Oxford Health’s work towards reducing and preventing suicide

Oxford Health’s work towards reducing and preventing suicide

It’s World Suicide Prevention day tomorrow and we are focusing on the important work done by Oxford Health and our partners to reduce the number of people who attempt to die by suicide each year.

Oxford Health are involved with many projects in this area with more planned for the future. The work that is carried out across the Trust makes a real difference to people who are experiencing difficulties with suicidal tendencies and helps builds a greater awareness among our staff. The following are just some examples of the work we are doing to help prevent suicide.

Preventing suicide among nurses, midwives and students

One project currently underway at the Trust is analysing media reporting and other data around self-harm amongst nurses, midwives and students. Led by Karen Lascelles, suicide prevention lead, and Professor Keith Hawton, Director of Centre for Suicide Research at University of Oxford, the research team will also be conducting interviews with nurses and midwives with lived experience in this area.

Samantha Groves, a research assistant on the project said:

“Our research aims to raise awareness of how support for staff working within inpatient mental health services can be improved, and how suicide among nurses, midwives, and associated students can be understood and prevented”

The team hope that their work will help develop strategies to help prevent suicide and self-harm in the future.

A second project includes the development of a national survey which will explore staff experiences of supporting patients who self-harm. The survey will investigate the impact that this work has on staff and its findings will be used to inform improvements in support for staff and patients within inpatient services as well as to identify areas for further research in the future.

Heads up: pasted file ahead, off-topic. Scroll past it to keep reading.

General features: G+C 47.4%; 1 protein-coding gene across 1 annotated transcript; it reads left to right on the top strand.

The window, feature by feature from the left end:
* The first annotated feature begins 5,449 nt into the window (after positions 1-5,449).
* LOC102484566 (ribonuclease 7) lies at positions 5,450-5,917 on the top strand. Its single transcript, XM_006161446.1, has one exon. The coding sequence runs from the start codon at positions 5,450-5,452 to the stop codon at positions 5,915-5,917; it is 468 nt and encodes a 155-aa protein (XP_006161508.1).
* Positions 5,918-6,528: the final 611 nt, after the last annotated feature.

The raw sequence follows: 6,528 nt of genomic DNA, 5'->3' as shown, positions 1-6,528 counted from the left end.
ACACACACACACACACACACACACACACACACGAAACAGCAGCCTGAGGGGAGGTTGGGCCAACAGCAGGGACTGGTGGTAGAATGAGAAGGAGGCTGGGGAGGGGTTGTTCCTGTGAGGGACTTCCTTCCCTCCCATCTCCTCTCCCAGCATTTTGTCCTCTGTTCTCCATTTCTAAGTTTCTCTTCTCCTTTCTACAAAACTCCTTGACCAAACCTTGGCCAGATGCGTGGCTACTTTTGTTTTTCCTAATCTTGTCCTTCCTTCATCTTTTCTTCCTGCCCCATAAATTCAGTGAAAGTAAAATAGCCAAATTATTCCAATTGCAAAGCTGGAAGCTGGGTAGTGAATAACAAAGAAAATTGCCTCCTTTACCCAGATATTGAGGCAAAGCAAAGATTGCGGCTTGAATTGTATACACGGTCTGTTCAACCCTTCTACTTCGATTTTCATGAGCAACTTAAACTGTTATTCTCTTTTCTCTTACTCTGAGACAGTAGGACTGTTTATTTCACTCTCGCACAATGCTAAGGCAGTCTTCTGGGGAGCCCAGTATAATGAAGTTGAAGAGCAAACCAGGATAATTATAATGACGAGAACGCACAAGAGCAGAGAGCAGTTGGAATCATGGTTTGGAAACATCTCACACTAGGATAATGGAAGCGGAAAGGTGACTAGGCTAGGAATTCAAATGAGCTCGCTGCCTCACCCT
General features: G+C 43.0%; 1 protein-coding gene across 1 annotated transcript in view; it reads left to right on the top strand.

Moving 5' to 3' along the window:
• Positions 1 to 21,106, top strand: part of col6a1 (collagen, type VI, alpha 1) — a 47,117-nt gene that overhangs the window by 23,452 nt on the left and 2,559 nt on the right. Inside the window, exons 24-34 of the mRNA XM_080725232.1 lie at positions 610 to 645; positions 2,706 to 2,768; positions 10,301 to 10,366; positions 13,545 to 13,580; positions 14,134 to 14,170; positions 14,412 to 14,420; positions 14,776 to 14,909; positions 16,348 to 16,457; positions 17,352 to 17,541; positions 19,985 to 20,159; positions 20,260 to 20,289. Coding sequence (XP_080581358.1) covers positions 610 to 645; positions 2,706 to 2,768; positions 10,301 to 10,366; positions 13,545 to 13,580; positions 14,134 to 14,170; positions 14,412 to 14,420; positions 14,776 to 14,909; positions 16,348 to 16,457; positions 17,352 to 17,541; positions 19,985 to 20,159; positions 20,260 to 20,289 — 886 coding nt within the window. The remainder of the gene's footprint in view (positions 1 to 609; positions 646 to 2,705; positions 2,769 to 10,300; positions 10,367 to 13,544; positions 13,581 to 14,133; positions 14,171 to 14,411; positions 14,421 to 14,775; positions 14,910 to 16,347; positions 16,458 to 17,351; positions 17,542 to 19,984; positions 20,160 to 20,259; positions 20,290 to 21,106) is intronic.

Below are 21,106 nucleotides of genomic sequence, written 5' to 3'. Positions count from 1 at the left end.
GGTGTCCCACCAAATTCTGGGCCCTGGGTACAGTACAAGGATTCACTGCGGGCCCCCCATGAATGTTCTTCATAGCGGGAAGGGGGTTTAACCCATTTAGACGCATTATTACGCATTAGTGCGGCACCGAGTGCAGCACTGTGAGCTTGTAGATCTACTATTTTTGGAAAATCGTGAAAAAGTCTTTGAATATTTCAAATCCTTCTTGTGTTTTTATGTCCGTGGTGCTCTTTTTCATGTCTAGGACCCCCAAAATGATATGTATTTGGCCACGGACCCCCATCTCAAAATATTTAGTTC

Experiences and support for adults in England caring for adults considered to be at risk of suicide

A new research project has been created with Oxford Brookes University to help gain a greater understanding of the support adult carers over 18 might need if they look after someone who is at risk of suicide. It’s an opportunity to offer preventative measures and provide support.

Participants will be asked to complete an online survey which takes around 20 minutes and is anonymous. If you’d like to take part you can find further information here.  The survey is live until 1st November 2021.

The Oxfordshire Suicide MAG

Oxford Health is a partner in the Oxfordshire Suicide MAG, established in 2014, which includes a membership of more than 20 organisations who have made a commitment to the development and delivery of the Suicide and Self-Harm Prevention Strategy 2020 – 2024.

This strategy sets out the partnership’s commitment to reduce suicide and self-harm over the next 4 years. The organisations involved range from public and private sectors, to national and local charity sector organisations.

The aim of the group is to work in partnership to understand patterns of suicide, share data, and steer the development of the local suicide prevention work.  They also develop and co-ordinate responses to suicide and implement and evaluate activities to reduce suicide.

Rosalind Jones who works as a Trainee Health Improvement Practitioner for Public Health at Oxfordshire County Council said: “Preventing suicide requires a commitment from a broad range of agencies and not one organisation can be solely responsible.

“This strategy has enabled dedication from partners across Oxfordshire, ranging from voluntary to private sector, to acknowledge the importance of working together to reduce and prevent suicide.

“As we move into Year 2 of the strategy, we will continue to work to prevent suicide and self-harm in the community using the four action areas as our focus. As more information becomes available, we will monitor any impact of COVID-19 on our approaches to both suicide prevention and postvention.”

Support

Your mental health matters so make sure you get the right support by visiting one of the websites or calling the numbers provided

Speak to a mental health nurse by calling 111 or visiting the 111.nhs.uk

Samaritans – Call 116 123 or visit their website

Shout – 85258 is a free, confidential, 24/7 text messaging support service

Papyrus: Prevention of Young Suicide – 0800 068 41 41 or visit their website

Oxfordshire CRUSE provides early support for people bereaved by suicide – 01865 245398

A bereavement by suicide support service is provided by Buckinghamshire Mind

Published: 9 September 2021